God’s Word for You
Numbers 14:26-35 Condemned for Forty Years
by Pastor Timothy Smith on Friday, August 27, 2021
26 The LORD spoke to Moses and Aaron, 27 “How long will this wicked community grumble against me? I have heard the Israelites’ constant grumblings against me. 28 Tell them, ‘As surely as I live, declares the LORD, I will do to you just as I have heard you say. 29 In this wilderness your corpses will fall. All of you who were registered in the census, every one of you twenty years old and up who have grumbled against me, 30 I swear that none of you will go into the land where I promised to settle you, except for Caleb son of Jephunneh and Joshua son of Nun. 31 But your children, whom you said would become plunder, I will bring in, and they will experience the land which you have rejected. 32 But as for you, your corpses will fall in this wilderness. 33 Your children will be shepherds in the wilderness for forty years. They will have to endure your prostitution until your corpses perish in the wilderness. 34 You will bear the consequences of your guilt for forty years, based on the number of days that you scouted the land, forty days, one year for every day. You will experience my opposition.’ 35 I, the LORD, have spoken. I swear that I will do this to this entire wicked community, who are gathered together against me. In this wilderness they will perish. There they will die.”
The Lord punished Israel for their rebellion. He did not exclude them from forgiveness for their sins, but he certainly excluded them from entering into the Promised Land of Canaan. This is a point we should always keep in mind when reaching out with the gospel to modern Jews. Many, but not all Jews, have been taught by their leaders that the land of Israel itself (Canaan) is their salvation; that living in Israel is equal to paradise. This is a rejection of the promise of heaven. But many Jews still believe in heaven as a place to be enjoyed after the death of the body. When we share the gospel, we need to keep this in mind so that we can understand why, sometimes, we fail to communicate. Our terms mean something different to us than they do to them.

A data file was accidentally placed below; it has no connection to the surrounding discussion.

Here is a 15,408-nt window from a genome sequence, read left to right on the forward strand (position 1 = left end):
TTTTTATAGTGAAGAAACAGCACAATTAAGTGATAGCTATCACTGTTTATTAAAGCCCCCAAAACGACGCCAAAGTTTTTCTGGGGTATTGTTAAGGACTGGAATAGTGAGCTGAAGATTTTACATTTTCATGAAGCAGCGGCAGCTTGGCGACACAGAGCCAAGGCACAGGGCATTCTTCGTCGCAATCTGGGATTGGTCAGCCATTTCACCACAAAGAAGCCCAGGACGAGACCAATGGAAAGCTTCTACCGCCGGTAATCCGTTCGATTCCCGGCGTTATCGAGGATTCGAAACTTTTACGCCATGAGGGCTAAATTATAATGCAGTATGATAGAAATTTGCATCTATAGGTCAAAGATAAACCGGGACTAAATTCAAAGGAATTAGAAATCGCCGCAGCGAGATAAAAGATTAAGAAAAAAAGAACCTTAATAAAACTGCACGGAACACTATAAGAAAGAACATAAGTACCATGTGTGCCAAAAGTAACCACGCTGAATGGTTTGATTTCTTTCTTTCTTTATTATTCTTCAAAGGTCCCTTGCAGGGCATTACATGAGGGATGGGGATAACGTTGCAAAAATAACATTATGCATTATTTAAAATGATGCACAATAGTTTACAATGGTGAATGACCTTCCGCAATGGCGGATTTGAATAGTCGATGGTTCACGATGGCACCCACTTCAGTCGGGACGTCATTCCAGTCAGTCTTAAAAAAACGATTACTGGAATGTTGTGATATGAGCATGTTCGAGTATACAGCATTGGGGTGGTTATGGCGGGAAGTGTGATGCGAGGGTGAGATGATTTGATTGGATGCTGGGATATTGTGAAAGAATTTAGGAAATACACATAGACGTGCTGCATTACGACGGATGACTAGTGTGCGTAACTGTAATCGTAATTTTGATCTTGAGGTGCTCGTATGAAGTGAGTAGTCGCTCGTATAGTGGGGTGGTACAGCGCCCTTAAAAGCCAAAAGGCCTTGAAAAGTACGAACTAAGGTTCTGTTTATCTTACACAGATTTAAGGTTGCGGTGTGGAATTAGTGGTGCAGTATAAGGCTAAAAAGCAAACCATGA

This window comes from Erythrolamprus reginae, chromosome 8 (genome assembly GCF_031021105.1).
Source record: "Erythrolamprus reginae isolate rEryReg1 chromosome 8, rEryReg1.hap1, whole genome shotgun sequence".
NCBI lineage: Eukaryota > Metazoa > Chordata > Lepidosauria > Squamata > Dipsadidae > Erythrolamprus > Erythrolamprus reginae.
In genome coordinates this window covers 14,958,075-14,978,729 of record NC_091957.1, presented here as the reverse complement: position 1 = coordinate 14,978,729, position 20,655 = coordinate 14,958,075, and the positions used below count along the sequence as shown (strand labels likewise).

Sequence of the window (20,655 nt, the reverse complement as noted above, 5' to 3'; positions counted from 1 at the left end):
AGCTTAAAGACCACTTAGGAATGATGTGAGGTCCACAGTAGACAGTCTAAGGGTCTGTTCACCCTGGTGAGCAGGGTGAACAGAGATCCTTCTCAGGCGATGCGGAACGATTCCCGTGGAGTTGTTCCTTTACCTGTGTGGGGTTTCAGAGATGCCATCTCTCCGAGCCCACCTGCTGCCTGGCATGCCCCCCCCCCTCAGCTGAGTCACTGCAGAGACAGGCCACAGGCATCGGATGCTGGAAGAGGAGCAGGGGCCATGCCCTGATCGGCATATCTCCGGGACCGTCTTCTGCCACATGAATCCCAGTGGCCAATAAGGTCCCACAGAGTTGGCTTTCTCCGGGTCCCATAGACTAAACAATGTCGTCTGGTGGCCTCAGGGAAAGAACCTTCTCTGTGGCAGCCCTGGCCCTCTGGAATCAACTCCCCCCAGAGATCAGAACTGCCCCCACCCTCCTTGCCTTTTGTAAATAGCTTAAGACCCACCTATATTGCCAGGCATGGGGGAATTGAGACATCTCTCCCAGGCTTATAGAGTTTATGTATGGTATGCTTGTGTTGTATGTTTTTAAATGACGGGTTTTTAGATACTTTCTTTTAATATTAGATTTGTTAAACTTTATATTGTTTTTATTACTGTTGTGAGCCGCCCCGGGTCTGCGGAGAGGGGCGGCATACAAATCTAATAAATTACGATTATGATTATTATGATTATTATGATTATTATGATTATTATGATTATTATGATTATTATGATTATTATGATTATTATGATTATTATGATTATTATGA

There are seven things that I feel are valuable lessons from this passage; there might naturally be more than these. Let’s meditate on each one briefly:
1, The Lord says: “You will experience my opposition” (verse 34). God had been with them to protect them all throughout their journey from Egypt until now, but since they had rejected him again and again, ten times, he was now rejecting them and he was going to oppose them if they tried to enter the land without his blessing.
2, This generation will die. God does not simply say, “They will not enter,” he says, “They will die.” He puts this in different ways, but all with the same meaning: “Your corpses will fall” (verses 29 and 32), “Your corpses will perish” (verse 33), “they will perish” (verse 35), and “they will die” (verse 35). The wages of sin is death (Romans 6:23). There is still forgiveness, but the consequences of certain sins may mean the death of the body today. The one who was grieving: “I am counted among those who go down to the pit… I am set apart with the dead” (Psalm 88:4,5) could also pray, “But I cry to you for help, O Lord” (Psalm 88:13).